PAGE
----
Water is the source of life. In many countries, safe water is available in abundance. Unfortunately, water scarcity and insecurity are an everyday reality for over 385 million children and their families in South Asia. Almost half of all children in South Asia suffer detrimental and sometimes irreversible effects on their health, development, education and security due to the persistent acute shortage of water.
The main drivers responsible for water scarcity in South Asia are poverty, power and inequalities. The presence of natural water sources and a country’s ability to utilise them are equally important to determine the availability of clean water. Millions of children and families in South Asia still do not have a dedicated water line connected to their homes or have a community tap nearby to collect water for daily use. Installations of water infrastructure and its maintenance is a costly affair that many, including governments, struggle to afford. The alternative is bottled water and water trucking, either of which comes at a high price and negatively impacts the environment from plastic pollution.
Climate change has further compounded the problems faced by families in the region. Reoccurring extreme weather events such as droughts and floods accounted for 74 per cent of worldwide natural disasters between 2001 and 2018. Every child in South Asia is affected by at least one climate or environmental hazard, shock or stress. The most vulnerable, rural, and poor children are being affected the hardest. Furthermore, soaring temperatures and rising sea levels have started contaminating freshwater reserves. Without urgent climate change mitigation, the entire water supply that millions rely upon could be disrupted and cause disease outbreaks in communities.
Unsafe water is the primary cause of diarrheal and waterborne diseases like cholera, hepatitis A, typhoid and polio among children. However, with no alternative, families are forced to cook with and drink contaminated water. As a result, children are constantly exposed to a myriad of health complications, curtailing their physical and mental development and exacerbating malnutrition and stunting. In extreme cases, these diseases can lead to lifelong morbidities and even death.
Lack of safe water also affects children’s education and, therefore, their ability to break away from the vicious cycle of poverty. The need to travel long distances every day to fetch water constantly disrupts learning for children in rural communities. In numerous instances, I have seen children drop out completely. Safe water and sanitation facilities in school also impact children’s academic performance, attendance and ability to complete schooling. This is particularly true for adolescent girls who are forced to miss school during menstruation due to a lack of proper toilets and clean water.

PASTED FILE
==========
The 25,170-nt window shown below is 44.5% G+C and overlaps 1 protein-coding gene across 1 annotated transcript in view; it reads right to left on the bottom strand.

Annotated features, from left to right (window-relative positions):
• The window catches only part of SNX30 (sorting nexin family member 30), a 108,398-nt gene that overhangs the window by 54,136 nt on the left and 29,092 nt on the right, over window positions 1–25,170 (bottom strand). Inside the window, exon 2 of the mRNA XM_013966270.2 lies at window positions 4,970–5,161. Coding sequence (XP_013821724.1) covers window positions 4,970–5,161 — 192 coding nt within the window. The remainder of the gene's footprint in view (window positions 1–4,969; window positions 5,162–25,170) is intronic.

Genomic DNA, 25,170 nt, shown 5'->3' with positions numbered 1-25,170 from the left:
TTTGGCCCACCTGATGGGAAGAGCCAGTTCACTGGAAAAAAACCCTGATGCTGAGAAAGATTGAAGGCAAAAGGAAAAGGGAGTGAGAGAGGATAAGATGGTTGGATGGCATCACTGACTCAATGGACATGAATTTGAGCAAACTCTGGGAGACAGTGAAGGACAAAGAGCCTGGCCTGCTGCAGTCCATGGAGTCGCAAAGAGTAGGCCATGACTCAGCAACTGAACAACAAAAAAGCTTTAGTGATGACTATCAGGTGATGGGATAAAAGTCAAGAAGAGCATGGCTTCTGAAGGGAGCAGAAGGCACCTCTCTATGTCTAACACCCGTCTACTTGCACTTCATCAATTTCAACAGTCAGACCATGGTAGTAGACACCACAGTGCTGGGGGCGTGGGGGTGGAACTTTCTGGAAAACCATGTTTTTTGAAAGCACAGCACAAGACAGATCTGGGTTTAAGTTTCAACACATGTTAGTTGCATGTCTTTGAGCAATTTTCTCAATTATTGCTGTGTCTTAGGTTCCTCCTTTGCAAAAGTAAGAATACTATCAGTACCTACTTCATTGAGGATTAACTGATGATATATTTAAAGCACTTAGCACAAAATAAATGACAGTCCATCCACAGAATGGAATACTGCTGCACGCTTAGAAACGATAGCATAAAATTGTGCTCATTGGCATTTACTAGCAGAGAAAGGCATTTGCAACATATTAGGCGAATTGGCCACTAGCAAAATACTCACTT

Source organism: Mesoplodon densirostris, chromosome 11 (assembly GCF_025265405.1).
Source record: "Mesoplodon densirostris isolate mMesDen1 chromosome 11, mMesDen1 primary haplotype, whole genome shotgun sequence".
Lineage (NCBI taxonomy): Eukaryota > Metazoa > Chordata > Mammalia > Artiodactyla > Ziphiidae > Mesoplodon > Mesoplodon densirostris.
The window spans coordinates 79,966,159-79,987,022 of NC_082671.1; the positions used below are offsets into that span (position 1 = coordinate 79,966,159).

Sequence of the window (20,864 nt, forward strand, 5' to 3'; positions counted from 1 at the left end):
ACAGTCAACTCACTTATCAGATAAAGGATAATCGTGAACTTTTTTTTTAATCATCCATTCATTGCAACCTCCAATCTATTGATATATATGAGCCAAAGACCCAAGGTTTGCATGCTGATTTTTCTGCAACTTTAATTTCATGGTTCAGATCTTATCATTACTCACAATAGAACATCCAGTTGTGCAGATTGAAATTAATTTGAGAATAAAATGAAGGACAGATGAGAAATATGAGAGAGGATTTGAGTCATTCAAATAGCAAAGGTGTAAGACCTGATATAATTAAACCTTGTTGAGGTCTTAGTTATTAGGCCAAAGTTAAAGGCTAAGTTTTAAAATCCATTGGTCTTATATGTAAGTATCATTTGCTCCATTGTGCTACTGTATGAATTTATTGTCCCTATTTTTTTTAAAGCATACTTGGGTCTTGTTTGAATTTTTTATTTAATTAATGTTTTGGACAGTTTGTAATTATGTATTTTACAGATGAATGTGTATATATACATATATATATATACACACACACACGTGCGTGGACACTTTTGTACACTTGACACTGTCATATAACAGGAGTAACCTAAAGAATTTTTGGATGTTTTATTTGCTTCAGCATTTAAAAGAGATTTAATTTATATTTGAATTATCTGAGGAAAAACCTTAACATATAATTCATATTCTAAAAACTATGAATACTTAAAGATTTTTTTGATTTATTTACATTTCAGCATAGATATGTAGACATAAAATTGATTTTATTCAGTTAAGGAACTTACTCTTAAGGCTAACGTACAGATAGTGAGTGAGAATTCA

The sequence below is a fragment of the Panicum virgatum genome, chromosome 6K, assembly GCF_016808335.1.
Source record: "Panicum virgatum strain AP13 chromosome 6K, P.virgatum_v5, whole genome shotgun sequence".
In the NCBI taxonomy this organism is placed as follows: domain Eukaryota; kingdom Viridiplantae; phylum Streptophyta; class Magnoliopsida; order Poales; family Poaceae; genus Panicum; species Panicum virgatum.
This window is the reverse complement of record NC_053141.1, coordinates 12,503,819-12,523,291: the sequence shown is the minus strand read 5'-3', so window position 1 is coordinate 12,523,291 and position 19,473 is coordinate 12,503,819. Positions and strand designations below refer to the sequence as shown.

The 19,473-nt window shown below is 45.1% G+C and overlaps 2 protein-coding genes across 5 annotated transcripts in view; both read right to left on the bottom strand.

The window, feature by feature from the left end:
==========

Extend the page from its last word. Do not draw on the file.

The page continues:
Health facilities too require an uninterrupted supply of clean water to keep the premises clean, sanitize equipment, wash hands and provide safe drinking water to patients. In its absence, vital health care services such as childbirth can be disrupted, forcing many pregnant mothers to deliver at home in unhygienic surroundings. The risk of infections among patients also rises sharply in health facilities experiencing water shortages.
Historically, women and girls have paid a higher price due to water scarcity. Generations after generations, they have been compelled to walk long distances to fetch water for daily use. The remoteness of the water source, harsh weather, physical and mental exhaustion, and abuse for failing to bring back water – all these constantly expose women and girls to extreme danger, trauma and health issues.
When talking about water, we cannot forget the interlinkages between water and livelihood. In South Asia, most families in rural communities still earn a living by farming on small plots of land. However, erratic weather patterns, droughts, floods, heat waves and other factors continue to adversely impact annual harvests and earnings. An increasing number of men are thus being compelled to migrate to nearby cities or other countries in search of greener pastures. This worsens matters for women and children who are now burdened with managing all household affairs.
Only those directly impacted by water scarcity understand the gravity of the situation. I have seen families pushed deeper into poverty and dismay. I have seen the hopes and dreams of children being crushed. I have seen generations of vulnerable children grapple to survive. The physical and emotional turmoil from it all leaves one scarred for life.
As a humanitarian worker, the biggest reward for my work is seeing the wide smiles on children and the jubilant dancing of people when they see water gushing out of the tap we helped build. Or the gleeful chatter and clapping by women and girls who no longer must walk for hours to fetch water. Every tap we install, every well we help dig, every truck of water we deliver, every drink of clean water a child takes – these are steps towards a better, more prosperous future for every child in South Asia.
To summarize, safe water equals life, and we need to do everything we can to protect it. The situation is grave. However, countries can take certain steps to safeguard children and families from the adverse effects of water scarcity:
Provide access to safe and affordable water, close to every home and managed professionally.
Ensure that all water services withstand climate change-related threats and make communities more resilient.
Avert water scarcity crises through sustainable water resources management and early warning systems.